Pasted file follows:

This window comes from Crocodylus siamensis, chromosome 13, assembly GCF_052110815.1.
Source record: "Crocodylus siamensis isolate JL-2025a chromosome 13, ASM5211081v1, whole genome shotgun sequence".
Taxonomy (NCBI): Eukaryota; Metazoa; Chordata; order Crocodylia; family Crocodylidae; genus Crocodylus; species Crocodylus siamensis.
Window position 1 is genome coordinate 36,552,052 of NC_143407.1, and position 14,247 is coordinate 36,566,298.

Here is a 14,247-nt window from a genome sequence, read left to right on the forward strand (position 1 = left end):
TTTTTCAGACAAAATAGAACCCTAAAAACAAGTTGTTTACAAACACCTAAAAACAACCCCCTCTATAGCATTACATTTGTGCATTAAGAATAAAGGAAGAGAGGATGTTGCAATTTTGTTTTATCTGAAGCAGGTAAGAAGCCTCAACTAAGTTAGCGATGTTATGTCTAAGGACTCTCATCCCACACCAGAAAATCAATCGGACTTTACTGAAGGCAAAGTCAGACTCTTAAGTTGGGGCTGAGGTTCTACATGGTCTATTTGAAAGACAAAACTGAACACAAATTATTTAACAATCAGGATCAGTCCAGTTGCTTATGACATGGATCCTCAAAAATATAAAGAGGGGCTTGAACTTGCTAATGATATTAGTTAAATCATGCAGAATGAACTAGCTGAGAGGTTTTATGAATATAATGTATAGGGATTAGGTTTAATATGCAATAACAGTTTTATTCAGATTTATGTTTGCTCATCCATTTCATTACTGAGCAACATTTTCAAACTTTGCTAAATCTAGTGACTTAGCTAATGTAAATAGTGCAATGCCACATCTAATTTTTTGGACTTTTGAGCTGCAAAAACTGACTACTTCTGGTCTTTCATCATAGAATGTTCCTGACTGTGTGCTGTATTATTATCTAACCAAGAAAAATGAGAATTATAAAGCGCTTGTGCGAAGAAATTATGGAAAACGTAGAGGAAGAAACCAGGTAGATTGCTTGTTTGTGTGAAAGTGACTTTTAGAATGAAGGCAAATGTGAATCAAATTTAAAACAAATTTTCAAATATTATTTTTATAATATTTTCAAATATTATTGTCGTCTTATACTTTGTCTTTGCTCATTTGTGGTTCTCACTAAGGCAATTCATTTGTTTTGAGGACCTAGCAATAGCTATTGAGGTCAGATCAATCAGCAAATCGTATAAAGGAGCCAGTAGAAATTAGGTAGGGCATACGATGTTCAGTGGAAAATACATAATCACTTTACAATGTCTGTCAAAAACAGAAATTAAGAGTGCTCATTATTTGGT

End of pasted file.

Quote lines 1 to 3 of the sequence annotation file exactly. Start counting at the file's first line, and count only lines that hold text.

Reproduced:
This window comes from Crocodylus siamensis, chromosome 13, assembly GCF_052110815.1.
Source record: "Crocodylus siamensis isolate JL-2025a chromosome 13, ASM5211081v1, whole genome shotgun sequence".
Taxonomy (NCBI): Eukaryota; Metazoa; Chordata; order Crocodylia; family Crocodylidae; genus Crocodylus; species Crocodylus siamensis.